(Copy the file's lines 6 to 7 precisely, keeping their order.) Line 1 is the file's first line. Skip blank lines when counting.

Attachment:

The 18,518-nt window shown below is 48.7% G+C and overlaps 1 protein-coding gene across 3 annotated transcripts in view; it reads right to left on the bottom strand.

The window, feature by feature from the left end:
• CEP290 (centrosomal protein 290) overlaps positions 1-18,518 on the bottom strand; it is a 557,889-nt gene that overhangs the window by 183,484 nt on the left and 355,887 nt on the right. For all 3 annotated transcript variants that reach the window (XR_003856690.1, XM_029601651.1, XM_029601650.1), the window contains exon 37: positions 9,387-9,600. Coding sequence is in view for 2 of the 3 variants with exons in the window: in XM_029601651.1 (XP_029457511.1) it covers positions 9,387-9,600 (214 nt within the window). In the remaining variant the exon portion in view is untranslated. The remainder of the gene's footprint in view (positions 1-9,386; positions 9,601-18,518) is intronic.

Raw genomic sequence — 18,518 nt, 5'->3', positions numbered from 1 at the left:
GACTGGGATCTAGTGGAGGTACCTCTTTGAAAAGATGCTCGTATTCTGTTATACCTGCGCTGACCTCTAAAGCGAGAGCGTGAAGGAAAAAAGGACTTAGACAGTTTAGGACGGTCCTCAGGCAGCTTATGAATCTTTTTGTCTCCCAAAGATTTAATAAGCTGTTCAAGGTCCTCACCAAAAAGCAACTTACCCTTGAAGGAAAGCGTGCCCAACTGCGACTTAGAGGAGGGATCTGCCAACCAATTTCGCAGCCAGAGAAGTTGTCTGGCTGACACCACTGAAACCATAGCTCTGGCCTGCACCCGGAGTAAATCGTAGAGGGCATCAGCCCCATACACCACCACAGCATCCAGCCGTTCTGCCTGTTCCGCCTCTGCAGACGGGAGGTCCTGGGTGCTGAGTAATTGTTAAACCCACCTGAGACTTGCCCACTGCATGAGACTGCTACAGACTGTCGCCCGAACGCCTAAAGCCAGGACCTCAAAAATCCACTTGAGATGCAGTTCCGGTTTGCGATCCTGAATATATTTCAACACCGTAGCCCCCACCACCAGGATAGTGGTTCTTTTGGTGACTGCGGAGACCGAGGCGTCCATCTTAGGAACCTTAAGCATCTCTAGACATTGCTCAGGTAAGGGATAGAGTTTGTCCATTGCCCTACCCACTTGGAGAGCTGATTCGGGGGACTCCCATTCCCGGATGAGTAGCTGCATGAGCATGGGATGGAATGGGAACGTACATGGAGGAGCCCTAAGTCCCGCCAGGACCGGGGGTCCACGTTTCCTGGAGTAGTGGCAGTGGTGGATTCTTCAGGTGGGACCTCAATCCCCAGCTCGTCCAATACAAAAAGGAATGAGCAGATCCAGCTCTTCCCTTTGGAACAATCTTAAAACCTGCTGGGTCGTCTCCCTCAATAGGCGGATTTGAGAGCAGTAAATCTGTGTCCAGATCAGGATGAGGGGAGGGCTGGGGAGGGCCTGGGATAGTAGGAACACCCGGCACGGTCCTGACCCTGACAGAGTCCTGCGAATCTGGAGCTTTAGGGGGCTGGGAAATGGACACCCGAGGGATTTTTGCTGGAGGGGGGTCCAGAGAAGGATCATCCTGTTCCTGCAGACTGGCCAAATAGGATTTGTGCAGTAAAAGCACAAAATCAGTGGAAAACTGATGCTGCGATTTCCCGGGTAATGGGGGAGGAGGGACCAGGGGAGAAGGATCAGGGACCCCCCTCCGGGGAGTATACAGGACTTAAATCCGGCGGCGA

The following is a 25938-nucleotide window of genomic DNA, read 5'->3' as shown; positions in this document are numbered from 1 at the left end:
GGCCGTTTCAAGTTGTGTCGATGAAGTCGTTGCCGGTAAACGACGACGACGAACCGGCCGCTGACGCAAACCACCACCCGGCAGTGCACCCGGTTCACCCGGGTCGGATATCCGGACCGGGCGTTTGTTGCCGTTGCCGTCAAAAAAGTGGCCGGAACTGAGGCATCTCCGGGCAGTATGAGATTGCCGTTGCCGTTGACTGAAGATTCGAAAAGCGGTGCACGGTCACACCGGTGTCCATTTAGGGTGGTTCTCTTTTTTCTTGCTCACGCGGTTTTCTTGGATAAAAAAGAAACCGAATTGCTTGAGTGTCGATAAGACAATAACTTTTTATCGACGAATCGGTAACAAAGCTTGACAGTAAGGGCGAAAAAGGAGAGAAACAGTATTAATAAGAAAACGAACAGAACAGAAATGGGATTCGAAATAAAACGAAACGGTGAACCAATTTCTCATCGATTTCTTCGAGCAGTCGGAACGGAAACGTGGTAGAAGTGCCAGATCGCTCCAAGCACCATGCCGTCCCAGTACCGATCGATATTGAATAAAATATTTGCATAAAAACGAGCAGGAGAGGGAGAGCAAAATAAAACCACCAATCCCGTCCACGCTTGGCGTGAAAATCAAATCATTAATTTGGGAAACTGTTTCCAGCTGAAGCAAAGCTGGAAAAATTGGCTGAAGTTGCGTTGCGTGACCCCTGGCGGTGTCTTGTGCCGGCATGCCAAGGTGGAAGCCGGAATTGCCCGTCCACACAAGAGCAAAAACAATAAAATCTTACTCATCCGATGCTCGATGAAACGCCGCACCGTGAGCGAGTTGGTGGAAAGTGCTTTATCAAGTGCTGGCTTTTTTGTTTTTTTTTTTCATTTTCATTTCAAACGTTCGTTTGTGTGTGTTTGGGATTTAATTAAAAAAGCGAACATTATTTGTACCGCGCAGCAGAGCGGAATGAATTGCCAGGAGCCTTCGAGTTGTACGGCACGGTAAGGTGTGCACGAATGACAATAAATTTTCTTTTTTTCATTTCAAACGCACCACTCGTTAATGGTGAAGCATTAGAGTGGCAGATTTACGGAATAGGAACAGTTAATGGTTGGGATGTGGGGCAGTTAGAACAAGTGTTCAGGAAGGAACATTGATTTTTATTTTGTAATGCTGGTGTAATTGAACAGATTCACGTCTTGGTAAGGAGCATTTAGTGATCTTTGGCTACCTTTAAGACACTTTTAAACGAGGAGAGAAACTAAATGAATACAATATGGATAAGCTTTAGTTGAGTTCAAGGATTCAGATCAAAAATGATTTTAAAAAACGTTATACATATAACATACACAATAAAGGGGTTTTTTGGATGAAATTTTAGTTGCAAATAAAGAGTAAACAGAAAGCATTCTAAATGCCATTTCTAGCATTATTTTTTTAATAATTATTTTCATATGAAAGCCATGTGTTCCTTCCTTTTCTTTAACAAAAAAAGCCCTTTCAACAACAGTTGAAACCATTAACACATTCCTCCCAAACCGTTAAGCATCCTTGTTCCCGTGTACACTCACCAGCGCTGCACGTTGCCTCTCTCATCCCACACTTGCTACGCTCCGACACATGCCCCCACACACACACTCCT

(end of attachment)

The following is a 25938-nucleotide window of genomic DNA, read 5'->3' as shown; positions in this document are numbered from 1 at the left end:
GGCCGTTTCAAGTTGTGTCGATGAAGTCGTTGCCGGTAAACGACGACGACGAACCGGCCGCTGACGCAAACCACCACCCGGCAGTGCACCCGGTTCACCCGGGTCGGATATCCGGACCGGGCGTTTGTTGCCGTTGCCGTCAAAAAAGTGGCCGGAACTGAGGCATCTCCGGGCAGTATGAGATTGCCGTTGCCGTTGACTGAAGATTCGAAAAGCGGTGCACGGTCACACCGGTGTCCATTTAGGGTGGTTCTCTTTTTTCTTGCTCACGCGGTTTTCTTGGATAAAAAAGAAACCGAATTGCTTGAGTGTCGATAAGACAATAACTTTTTATCGACGAATCGGTAACAAAGCTTGACAGTAAGGGCGAAAAAGGAGAGAAACAGTATTAATAAGAAAACGAACAGAACAGAAATGGGATTCGAAATAAAACGAAACGGTGAACCAATTTCTCATCGATTTCTTCGAGCAGTCGGAACGGAAACGTGGTAGAAGTGCCAGATCGCTCCAAGCACCATGCCGTCCCAGTACCGATCGATATTGAATAAAATATTTGCATAAAAACGAGCAGGAGAGGGAGAGCAAAATAAAACCACCAATCCCGTCCACGCTTGGCGTGAAAATCAAATCATTAATTTGGGAAACTGTTTCCAGCTGAAGCAAAGCTGGAAAAATTGGCTGAAGTTGCGTTGCGTGACCCCTGGCGGTGTCTTGTGCCGGCATGCCAAGGTGGAAGCCGGAATTGCCCGTCCACACAAGAGCAAAAACAATAAAATCTTACTCATCCGATGCTCGATGAAACGCCGCACCGTGAGCGAGTTGGTGGAAAGTGCTTTATCAAGTGCTGGCTTTTTTGTTTTTTTTTTTCATTTTCATTTCAAACGTTCGTTTGTGTGTGTTTGGGATTTAATTAAAAAAGCGAACATTATTTGTACCGCGCAGCAGAGCGGAATGAATTGCCAGGAGCCTTCGAGTTGTACGGCACGGTAAGGTGTGCACGAATGACAATAAATTTTCTTTTTTTCATTTCAAACGCACCACTCGTTAATGGTGAAGCATTAGAGTGGCAGATTTACGGAATAGGAACAGTTAATGGTTGGGATGTGGGGCAGTTAGAACAAGTGTTCAGGAAGGAACATTGATTTTTATTTTGTAATGCTGGTGTAATTGAACAGATTCACGTCTTGGTAAGGAGCATTTAGTGATCTTTGGCTACCTTTAAGACACTTTTAAACGAGGAGAGAAACTAAATGAATACAATATGGATAAGCTTTAGTTGAGTTCAAGGATTCAGATCAAAAATGATTTTAAAAAACGTTATACATATAACATACACAATAAAGGGGTTTTTTGGATGAAATTTTAGTTGCAAATAAAGAGTAAACAGAAAGCATTCTAAATGCCATTTCTAGCATTATTTTTTTAATAATTATTTTCATATGAAAGCCATGTGTTCCTTCCTTTTCTTTAACAAAAAAAGCCCTTTCAACAACAGTTGAAACCATTAACACATTCCTCCCAAACCGTTAAGCATCCTTGTTCCCGTGTACACTCACCAGCGCTGCACGTTGCCTCTCTCATCCCACACTTGCTACGCTCCGACACATGCCCCCACACACACACTCCT